It’s a grave offence to ignore such a classic and don’t miss the coolest cameo appearance by the original Django Franco Nero!
1. QT actually wrote the role of Django with Will Smith in mind.
2. Jamie Foxx used his own horse Cheetah named Tony in the movie.
3. Jamie Foxx and Kerry Washington portrayed a married couple in an award winning movie Ray.
4. Dynamite wasn’t invented until 1867 but this film (set in 1858) features dynamite in several scenes.
5. QT has a cameo. Not one but TWO! He plays one of the guys in the white masks and also as an Australian slaver transporting Django before the climax. [Source: IMDb]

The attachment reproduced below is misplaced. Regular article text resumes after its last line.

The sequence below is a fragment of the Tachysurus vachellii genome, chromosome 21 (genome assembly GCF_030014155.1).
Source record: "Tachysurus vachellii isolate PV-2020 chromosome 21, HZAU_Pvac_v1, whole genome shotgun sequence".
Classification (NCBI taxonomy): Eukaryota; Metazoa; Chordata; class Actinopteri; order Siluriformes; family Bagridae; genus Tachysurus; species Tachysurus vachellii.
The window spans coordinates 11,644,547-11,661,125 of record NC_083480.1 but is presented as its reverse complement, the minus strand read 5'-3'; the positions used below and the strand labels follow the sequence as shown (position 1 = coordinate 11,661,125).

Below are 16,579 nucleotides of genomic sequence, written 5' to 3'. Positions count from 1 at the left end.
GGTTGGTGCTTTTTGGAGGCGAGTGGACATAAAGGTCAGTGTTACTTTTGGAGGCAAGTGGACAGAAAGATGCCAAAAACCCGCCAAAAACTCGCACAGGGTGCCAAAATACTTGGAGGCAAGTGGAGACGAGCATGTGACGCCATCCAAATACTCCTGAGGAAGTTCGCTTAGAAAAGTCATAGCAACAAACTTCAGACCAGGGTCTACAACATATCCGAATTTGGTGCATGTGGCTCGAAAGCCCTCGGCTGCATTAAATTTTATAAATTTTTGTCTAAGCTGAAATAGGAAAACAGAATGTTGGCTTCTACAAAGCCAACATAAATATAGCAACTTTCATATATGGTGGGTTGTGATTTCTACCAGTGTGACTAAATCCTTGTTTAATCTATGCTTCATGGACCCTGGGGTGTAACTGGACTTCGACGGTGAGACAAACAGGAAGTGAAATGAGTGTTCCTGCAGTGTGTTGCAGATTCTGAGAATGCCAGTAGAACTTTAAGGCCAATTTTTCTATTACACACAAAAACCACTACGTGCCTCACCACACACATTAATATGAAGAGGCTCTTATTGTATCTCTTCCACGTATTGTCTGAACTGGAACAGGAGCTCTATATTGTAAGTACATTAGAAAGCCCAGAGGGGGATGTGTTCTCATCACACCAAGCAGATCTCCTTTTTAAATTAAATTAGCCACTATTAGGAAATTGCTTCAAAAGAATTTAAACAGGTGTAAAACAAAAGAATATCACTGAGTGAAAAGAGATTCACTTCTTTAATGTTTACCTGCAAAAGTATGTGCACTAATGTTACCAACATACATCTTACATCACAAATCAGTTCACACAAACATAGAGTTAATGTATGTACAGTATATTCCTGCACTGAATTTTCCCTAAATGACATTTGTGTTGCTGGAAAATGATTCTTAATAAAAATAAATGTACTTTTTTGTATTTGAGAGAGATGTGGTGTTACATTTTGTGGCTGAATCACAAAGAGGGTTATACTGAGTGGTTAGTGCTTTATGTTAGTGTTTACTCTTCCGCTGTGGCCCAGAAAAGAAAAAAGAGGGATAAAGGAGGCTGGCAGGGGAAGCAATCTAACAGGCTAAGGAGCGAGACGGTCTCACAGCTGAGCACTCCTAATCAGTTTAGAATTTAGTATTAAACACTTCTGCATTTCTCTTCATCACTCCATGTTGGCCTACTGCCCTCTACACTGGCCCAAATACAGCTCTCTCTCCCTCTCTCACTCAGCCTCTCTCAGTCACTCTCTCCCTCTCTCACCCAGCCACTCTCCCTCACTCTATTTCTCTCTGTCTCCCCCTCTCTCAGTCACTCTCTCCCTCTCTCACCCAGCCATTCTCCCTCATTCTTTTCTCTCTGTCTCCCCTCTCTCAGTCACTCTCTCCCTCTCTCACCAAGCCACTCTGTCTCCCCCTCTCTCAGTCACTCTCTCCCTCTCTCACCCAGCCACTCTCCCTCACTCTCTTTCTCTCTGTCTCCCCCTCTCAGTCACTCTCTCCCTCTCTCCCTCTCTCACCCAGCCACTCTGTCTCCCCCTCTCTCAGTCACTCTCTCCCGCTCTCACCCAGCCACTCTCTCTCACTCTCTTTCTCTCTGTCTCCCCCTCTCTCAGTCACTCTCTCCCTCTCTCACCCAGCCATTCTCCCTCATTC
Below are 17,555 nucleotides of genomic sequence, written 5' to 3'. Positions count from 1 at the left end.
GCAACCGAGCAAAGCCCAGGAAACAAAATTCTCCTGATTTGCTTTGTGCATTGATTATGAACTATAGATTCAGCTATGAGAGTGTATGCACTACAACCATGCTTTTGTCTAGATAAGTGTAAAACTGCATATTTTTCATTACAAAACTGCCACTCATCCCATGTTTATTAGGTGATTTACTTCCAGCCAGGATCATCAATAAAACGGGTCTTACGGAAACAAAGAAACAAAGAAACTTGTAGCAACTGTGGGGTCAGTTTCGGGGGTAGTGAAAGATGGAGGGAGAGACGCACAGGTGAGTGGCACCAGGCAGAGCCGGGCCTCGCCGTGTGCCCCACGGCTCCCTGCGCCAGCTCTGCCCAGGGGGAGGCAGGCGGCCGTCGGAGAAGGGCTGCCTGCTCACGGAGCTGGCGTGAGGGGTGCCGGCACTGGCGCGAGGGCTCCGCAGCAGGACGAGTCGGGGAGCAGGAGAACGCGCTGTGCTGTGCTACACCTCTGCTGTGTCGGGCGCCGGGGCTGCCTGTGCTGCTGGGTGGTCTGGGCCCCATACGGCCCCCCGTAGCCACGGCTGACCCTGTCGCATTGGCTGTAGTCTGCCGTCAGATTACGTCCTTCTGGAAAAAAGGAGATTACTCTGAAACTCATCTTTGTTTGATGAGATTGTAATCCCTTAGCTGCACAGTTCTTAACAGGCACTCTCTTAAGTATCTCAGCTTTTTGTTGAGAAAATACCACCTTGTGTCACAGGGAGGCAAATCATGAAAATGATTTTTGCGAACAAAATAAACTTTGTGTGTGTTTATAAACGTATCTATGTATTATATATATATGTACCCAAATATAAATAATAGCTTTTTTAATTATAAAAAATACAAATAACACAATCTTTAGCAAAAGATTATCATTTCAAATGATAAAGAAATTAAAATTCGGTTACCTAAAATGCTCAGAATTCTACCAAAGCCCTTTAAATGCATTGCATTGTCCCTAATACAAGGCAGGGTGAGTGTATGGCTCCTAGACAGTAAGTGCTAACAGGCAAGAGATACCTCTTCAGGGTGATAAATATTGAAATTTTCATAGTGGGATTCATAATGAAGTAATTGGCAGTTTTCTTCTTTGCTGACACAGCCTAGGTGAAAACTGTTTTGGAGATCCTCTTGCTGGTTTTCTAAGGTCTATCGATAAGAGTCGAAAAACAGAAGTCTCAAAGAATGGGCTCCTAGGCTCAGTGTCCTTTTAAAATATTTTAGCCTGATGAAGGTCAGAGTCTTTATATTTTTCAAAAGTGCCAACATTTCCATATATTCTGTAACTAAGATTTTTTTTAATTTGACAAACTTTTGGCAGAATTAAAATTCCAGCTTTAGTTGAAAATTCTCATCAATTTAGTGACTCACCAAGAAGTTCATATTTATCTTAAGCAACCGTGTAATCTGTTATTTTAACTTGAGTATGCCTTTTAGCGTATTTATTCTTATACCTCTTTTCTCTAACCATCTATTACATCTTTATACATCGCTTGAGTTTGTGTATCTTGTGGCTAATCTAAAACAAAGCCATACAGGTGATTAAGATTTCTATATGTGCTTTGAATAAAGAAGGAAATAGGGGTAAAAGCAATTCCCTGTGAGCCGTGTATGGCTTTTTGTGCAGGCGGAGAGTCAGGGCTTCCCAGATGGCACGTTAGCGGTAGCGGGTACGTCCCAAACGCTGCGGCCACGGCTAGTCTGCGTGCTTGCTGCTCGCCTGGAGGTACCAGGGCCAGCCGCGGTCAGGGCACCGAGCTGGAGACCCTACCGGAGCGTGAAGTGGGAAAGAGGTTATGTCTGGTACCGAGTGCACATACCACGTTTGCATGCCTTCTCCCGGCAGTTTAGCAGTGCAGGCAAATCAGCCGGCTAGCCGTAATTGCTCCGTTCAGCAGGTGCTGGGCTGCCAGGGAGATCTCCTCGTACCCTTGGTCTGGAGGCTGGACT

6. This is just one of my assumptions- The King in Dr. King Schultz could refer to Martin Luthur King as Schultz is the only character with a strong dislike for slavery.
7. A headless Django is reflected in the mirror when he confronts the Brittle Brothers.
8. A track by Frank Ocean didn’t make the cut. So he released it via his blog http://frankocean.tumblr.com/post/38601782955/django-was-ill-without-it